Cathedral is a single 34-minute experimental piece comprised solely of solo saxophone and prominant feedback from Swiss-based Christian Kobi that will put off many listeners within the first five minutes thanks to the early squealing, shrieking sounds that jars right through your teeth. If you can’t stand the sound of nails down a blackboard, you’ll be reaching for the playback stop button very quickly. And that would be a shame, because if you’re willing to hold out until (or skip to) around the six minute mark, things settle down somewhat and the lower, slower textures of the sax begin to shine through. By the twelve minute mark, it’s positively sedentary, beautifully recorded to show the expressive husky reverberence of a saxophone in extreme close-up detail.
A second lease of life comes halfway through, with the sax jumping from almost trad-sounding jazz, to more squealing and dog-frustrating sounds (don’t say I didn’t warn you), down to lowest-register drone hums, in fairly quick order.
It was recorded in 2019 in the former Swisscom high-bay warehouse- “probably the largest underground space in Berne”- and officially it’s the last part in a trilogy, after releases in 2010 and 2013. I haven’t heard those other two releases though so can’t comment on its effectiveness as a triptych. However I would say that 34 minutes seems just about right for the concept, and it neither overstays nor understays its welcome.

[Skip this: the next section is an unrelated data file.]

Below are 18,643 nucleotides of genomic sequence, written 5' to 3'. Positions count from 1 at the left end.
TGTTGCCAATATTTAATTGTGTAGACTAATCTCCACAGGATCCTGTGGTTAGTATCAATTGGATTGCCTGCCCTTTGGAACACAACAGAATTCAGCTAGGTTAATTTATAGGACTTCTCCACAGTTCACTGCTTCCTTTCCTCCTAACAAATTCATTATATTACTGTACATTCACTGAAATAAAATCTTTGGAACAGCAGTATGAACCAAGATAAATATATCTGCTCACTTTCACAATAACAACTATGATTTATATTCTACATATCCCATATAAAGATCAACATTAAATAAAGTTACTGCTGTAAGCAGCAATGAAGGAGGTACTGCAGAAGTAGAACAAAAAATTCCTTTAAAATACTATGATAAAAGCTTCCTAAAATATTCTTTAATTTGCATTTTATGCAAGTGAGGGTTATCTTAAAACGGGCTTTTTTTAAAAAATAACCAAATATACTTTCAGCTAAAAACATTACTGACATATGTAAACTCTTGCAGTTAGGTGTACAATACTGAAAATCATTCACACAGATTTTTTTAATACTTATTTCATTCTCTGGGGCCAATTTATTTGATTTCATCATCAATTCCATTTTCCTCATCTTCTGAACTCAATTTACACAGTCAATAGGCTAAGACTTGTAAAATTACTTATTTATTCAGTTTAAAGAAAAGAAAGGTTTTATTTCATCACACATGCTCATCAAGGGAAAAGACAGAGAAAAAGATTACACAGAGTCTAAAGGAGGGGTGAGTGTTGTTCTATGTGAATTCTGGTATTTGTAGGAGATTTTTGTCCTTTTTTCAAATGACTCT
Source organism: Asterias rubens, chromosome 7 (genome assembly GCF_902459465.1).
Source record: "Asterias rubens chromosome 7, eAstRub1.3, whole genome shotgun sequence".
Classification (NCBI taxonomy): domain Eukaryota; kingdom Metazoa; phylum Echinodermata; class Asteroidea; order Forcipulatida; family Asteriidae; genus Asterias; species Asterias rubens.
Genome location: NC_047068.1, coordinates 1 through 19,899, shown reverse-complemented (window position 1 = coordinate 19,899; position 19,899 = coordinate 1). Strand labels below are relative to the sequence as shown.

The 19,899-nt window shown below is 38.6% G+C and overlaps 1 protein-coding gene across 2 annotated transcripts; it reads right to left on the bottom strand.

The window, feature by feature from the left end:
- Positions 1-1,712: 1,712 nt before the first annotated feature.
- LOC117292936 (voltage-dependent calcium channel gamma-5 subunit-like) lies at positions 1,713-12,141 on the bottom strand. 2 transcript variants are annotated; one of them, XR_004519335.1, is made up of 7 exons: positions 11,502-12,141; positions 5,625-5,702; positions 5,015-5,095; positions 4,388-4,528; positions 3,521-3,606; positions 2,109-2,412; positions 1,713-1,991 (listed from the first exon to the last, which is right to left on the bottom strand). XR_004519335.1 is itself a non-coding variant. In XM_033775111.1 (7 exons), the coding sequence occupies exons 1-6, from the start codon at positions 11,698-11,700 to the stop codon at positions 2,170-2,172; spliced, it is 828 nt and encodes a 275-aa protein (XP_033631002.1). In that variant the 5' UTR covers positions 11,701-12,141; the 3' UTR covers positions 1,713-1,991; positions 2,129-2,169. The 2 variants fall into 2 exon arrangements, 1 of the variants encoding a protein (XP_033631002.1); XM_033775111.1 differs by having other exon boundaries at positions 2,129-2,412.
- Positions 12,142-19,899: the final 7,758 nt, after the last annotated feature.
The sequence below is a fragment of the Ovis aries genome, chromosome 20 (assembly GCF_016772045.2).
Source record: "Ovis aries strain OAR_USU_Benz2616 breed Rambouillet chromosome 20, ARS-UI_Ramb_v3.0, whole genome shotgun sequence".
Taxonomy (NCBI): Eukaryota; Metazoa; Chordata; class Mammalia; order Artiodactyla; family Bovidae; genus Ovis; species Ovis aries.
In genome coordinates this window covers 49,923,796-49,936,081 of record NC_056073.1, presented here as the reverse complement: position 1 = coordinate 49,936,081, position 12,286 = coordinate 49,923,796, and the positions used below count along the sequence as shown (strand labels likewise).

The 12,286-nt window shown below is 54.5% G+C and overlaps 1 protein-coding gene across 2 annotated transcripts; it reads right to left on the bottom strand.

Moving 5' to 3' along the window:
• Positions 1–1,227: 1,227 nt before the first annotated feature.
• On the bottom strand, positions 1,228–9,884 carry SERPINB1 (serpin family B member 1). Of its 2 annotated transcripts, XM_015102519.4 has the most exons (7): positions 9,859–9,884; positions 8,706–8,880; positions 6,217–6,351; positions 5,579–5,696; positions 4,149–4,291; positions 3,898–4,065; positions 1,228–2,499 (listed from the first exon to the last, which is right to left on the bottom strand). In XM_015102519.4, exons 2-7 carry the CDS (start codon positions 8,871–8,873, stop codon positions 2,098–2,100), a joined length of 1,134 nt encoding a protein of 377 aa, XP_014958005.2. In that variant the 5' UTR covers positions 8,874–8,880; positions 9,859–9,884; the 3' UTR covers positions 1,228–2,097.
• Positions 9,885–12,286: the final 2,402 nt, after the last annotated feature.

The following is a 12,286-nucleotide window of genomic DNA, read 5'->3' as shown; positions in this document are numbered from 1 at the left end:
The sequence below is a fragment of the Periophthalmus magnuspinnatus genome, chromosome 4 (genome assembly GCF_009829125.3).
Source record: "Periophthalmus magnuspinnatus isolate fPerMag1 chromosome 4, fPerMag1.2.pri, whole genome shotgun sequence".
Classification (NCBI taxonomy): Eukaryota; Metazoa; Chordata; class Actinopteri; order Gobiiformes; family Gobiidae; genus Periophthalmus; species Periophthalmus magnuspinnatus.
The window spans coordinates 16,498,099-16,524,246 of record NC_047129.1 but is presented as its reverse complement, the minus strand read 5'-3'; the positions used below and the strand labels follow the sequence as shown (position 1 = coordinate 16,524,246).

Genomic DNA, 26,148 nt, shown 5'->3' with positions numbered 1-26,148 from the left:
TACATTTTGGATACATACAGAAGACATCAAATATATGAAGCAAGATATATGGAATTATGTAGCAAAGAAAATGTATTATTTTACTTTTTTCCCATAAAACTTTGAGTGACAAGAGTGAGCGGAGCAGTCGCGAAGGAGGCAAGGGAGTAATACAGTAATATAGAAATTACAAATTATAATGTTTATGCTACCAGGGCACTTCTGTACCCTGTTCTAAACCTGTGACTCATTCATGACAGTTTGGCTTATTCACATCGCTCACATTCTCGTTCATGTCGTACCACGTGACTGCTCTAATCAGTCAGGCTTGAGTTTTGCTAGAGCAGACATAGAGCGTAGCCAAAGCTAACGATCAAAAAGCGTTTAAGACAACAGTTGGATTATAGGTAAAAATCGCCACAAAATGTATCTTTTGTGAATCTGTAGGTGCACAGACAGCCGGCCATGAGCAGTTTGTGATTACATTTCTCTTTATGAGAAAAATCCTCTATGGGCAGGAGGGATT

In old-fashioned avantgarde fashion it won’t be everyone’s cup of tea, to put it mildly, but if you have the high tolerance required to get past the initial gateway, it’s certainly worth delving into for half an hour.
This new 5 track EP from Adrian Nicholls' project Glove Of Bones is a tricky melange of samples, basslines, dubby lo-fi hip hop beats, structured ambience and concept.
The semi-naive colourful cover art indicates the surprisingly optimistic mood in midst the chaos of changes related to the year of the rat (as per the Chinese zodiac) as in "Hip Metal Rat", the Age of Aquarius and Aztec Myths on the circles of creation and recreation, hence the title track "Fifth Sun".
The current turmoil of events leaves no one entirely unaffected and here The Glove Of Bones with the aid of t.r. hand or vica versa steer through the waves of changes showing love, care, passion and the will to find the positive aspects and possibilities. Detailed soundwork, well crafted rhythm constructions and layers of well used samples without getting lost in the abstract.
I currently hardly make a day without listening to this at least once (26 Minutes total length is not too long here), especially as the concluding track "Cusp" tops it off with a beautiful hypnotic sequence paired with a women narrator and an unusual delayed upbeat which qualifies to me as one of the highlights of this year.